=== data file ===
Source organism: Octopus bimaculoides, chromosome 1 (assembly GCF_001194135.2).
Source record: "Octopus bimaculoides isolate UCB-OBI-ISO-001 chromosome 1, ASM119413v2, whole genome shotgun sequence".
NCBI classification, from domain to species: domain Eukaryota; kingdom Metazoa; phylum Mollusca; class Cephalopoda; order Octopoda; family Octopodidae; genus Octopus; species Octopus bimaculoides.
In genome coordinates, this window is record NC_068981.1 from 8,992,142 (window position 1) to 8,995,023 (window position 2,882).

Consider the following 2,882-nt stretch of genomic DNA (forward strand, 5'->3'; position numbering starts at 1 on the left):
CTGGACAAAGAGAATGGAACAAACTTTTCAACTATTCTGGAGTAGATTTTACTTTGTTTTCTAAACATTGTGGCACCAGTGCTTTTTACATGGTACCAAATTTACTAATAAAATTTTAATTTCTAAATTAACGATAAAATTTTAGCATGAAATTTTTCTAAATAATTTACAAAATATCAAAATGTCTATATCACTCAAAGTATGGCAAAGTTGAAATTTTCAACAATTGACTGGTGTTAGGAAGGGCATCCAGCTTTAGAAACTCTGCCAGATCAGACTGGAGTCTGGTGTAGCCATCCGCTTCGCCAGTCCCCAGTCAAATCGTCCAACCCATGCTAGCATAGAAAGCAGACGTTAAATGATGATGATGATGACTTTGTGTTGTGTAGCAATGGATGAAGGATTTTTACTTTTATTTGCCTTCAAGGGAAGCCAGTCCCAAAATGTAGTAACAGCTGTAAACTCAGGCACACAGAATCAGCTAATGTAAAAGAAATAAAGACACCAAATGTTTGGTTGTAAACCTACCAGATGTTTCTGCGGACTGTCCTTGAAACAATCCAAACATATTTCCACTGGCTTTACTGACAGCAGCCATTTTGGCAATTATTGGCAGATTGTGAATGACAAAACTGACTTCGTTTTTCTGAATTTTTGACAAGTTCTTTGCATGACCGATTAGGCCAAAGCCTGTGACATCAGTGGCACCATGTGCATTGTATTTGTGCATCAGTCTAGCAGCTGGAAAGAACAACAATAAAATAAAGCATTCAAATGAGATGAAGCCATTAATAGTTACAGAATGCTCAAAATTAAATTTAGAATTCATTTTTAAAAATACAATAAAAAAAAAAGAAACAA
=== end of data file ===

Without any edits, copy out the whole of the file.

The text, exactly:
Source organism: Octopus bimaculoides, chromosome 1 (assembly GCF_001194135.2).
Source record: "Octopus bimaculoides isolate UCB-OBI-ISO-001 chromosome 1, ASM119413v2, whole genome shotgun sequence".
NCBI classification, from domain to species: domain Eukaryota; kingdom Metazoa; phylum Mollusca; class Cephalopoda; order Octopoda; family Octopodidae; genus Octopus; species Octopus bimaculoides.
In genome coordinates, this window is record NC_068981.1 from 8,992,142 (window position 1) to 8,995,023 (window position 2,882).

Consider the following 2,882-nt stretch of genomic DNA (forward strand, 5'->3'; position numbering starts at 1 on the left):
CTGGACAAAGAGAATGGAACAAACTTTTCAACTATTCTGGAGTAGATTTTACTTTGTTTTCTAAACATTGTGGCACCAGTGCTTTTTACATGGTACCAAATTTACTAATAAAATTTTAATTTCTAAATTAACGATAAAATTTTAGCATGAAATTTTTCTAAATAATTTACAAAATATCAAAATGTCTATATCACTCAAAGTATGGCAAAGTTGAAATTTTCAACAATTGACTGGTGTTAGGAAGGGCATCCAGCTTTAGAAACTCTGCCAGATCAGACTGGAGTCTGGTGTAGCCATCCGCTTCGCCAGTCCCCAGTCAAATCGTCCAACCCATGCTAGCATAGAAAGCAGACGTTAAATGATGATGATGATGACTTTGTGTTGTGTAGCAATGGATGAAGGATTTTTACTTTTATTTGCCTTCAAGGGAAGCCAGTCCCAAAATGTAGTAACAGCTGTAAACTCAGGCACACAGAATCAGCTAATGTAAAAGAAATAAAGACACCAAATGTTTGGTTGTAAACCTACCAGATGTTTCTGCGGACTGTCCTTGAAACAATCCAAACATATTTCCACTGGCTTTACTGACAGCAGCCATTTTGGCAATTATTGGCAGATTGTGAATGACAAAACTGACTTCGTTTTTCTGAATTTTTGACAAGTTCTTTGCATGACCGATTAGGCCAAAGCCTGTGACATCAGTGGCACCATGTGCATTGTATTTGTGCATCAGTCTAGCAGCTGGAAAGAACAACAATAAAATAAAGCATTCAAATGAGATGAAGCCATTAATAGTTACAGAATGCTCAAAATTAAATTTAGAATTCATTTTTAAAAATACAATAAAAAAAAAAGAAACAA